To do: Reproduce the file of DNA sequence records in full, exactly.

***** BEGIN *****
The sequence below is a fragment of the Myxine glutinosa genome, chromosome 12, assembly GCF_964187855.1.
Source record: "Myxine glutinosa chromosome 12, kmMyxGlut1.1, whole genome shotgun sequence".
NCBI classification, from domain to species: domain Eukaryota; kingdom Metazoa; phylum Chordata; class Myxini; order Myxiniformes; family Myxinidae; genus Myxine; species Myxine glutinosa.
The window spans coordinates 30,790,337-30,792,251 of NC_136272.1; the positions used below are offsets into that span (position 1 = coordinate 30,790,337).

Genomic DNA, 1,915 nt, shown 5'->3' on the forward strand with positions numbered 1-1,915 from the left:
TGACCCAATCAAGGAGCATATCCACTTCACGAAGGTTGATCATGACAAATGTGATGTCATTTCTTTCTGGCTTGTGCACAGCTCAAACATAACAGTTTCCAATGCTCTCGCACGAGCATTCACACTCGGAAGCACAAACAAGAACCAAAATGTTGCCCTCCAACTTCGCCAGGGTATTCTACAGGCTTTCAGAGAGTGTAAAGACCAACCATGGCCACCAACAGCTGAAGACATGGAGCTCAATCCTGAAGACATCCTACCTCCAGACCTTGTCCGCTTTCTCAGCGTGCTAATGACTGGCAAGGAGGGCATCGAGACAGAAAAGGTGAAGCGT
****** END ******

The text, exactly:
The sequence below is a fragment of the Myxine glutinosa genome, chromosome 12, assembly GCF_964187855.1.
Source record: "Myxine glutinosa chromosome 12, kmMyxGlut1.1, whole genome shotgun sequence".
NCBI classification, from domain to species: domain Eukaryota; kingdom Metazoa; phylum Chordata; class Myxini; order Myxiniformes; family Myxinidae; genus Myxine; species Myxine glutinosa.
The window spans coordinates 30,790,337-30,792,251 of NC_136272.1; the positions used below are offsets into that span (position 1 = coordinate 30,790,337).

Genomic DNA, 1,915 nt, shown 5'->3' on the forward strand with positions numbered 1-1,915 from the left:
TGACCCAATCAAGGAGCATATCCACTTCACGAAGGTTGATCATGACAAATGTGATGTCATTTCTTTCTGGCTTGTGCACAGCTCAAACATAACAGTTTCCAATGCTCTCGCACGAGCATTCACACTCGGAAGCACAAACAAGAACCAAAATGTTGCCCTCCAACTTCGCCAGGGTATTCTACAGGCTTTCAGAGAGTGTAAAGACCAACCATGGCCACCAACAGCTGAAGACATGGAGCTCAATCCTGAAGACATCCTACCTCCAGACCTTGTCCGCTTTCTCAGCGTGCTAATGACTGGCAAGGAGGGCATCGAGACAGAAAAGGTGAAGCGT